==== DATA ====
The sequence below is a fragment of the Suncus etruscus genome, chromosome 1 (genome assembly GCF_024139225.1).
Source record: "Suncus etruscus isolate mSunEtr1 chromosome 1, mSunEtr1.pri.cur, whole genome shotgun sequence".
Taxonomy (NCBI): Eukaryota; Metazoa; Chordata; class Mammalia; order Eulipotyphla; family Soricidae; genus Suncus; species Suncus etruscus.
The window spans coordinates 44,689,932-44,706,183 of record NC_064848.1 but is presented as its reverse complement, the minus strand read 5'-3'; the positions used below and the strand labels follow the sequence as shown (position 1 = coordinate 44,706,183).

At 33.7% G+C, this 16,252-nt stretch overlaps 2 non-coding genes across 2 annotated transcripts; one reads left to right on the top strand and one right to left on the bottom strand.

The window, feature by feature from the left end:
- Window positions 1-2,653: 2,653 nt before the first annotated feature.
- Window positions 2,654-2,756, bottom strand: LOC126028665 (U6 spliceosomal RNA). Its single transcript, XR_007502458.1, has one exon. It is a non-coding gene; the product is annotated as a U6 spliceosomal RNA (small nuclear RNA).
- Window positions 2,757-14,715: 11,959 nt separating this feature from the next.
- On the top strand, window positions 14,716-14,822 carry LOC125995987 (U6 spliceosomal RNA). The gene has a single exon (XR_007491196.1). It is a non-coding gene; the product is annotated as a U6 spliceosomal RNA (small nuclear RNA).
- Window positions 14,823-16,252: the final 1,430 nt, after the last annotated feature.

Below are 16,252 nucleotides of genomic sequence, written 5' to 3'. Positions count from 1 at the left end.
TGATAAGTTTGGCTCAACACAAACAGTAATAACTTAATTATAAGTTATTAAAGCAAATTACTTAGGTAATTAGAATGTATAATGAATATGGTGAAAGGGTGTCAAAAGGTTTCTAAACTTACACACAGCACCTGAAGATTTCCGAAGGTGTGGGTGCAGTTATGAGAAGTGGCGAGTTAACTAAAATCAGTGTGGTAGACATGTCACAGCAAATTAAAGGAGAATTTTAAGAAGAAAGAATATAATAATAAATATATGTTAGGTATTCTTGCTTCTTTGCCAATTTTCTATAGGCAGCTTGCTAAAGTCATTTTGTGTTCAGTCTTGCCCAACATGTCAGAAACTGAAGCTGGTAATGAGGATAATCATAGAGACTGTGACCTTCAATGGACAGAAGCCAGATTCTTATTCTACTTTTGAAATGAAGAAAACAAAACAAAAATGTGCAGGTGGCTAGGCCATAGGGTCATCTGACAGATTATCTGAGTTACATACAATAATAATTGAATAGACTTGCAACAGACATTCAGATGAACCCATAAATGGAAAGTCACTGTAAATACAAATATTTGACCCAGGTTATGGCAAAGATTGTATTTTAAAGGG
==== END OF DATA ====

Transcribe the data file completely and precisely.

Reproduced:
The sequence below is a fragment of the Suncus etruscus genome, chromosome 1 (genome assembly GCF_024139225.1).
Source record: "Suncus etruscus isolate mSunEtr1 chromosome 1, mSunEtr1.pri.cur, whole genome shotgun sequence".
Taxonomy (NCBI): Eukaryota; Metazoa; Chordata; class Mammalia; order Eulipotyphla; family Soricidae; genus Suncus; species Suncus etruscus.
The window spans coordinates 44,689,932-44,706,183 of record NC_064848.1 but is presented as its reverse complement, the minus strand read 5'-3'; the positions used below and the strand labels follow the sequence as shown (position 1 = coordinate 44,706,183).

At 33.7% G+C, this 16,252-nt stretch overlaps 2 non-coding genes across 2 annotated transcripts; one reads left to right on the top strand and one right to left on the bottom strand.

The window, feature by feature from the left end:
- Window positions 1-2,653: 2,653 nt before the first annotated feature.
- Window positions 2,654-2,756, bottom strand: LOC126028665 (U6 spliceosomal RNA). Its single transcript, XR_007502458.1, has one exon. It is a non-coding gene; the product is annotated as a U6 spliceosomal RNA (small nuclear RNA).
- Window positions 2,757-14,715: 11,959 nt separating this feature from the next.
- On the top strand, window positions 14,716-14,822 carry LOC125995987 (U6 spliceosomal RNA). The gene has a single exon (XR_007491196.1). It is a non-coding gene; the product is annotated as a U6 spliceosomal RNA (small nuclear RNA).
- Window positions 14,823-16,252: the final 1,430 nt, after the last annotated feature.

Below are 16,252 nucleotides of genomic sequence, written 5' to 3'. Positions count from 1 at the left end.
TGATAAGTTTGGCTCAACACAAACAGTAATAACTTAATTATAAGTTATTAAAGCAAATTACTTAGGTAATTAGAATGTATAATGAATATGGTGAAAGGGTGTCAAAAGGTTTCTAAACTTACACACAGCACCTGAAGATTTCCGAAGGTGTGGGTGCAGTTATGAGAAGTGGCGAGTTAACTAAAATCAGTGTGGTAGACATGTCACAGCAAATTAAAGGAGAATTTTAAGAAGAAAGAATATAATAATAAATATATGTTAGGTATTCTTGCTTCTTTGCCAATTTTCTATAGGCAGCTTGCTAAAGTCATTTTGTGTTCAGTCTTGCCCAACATGTCAGAAACTGAAGCTGGTAATGAGGATAATCATAGAGACTGTGACCTTCAATGGACAGAAGCCAGATTCTTATTCTACTTTTGAAATGAAGAAAACAAAACAAAAATGTGCAGGTGGCTAGGCCATAGGGTCATCTGACAGATTATCTGAGTTACATACAATAATAATTGAATAGACTTGCAACAGACATTCAGATGAACCCATAAATGGAAAGTCACTGTAAATACAAATATTTGACCCAGGTTATGGCAAAGATTGTATTTTAAAGGG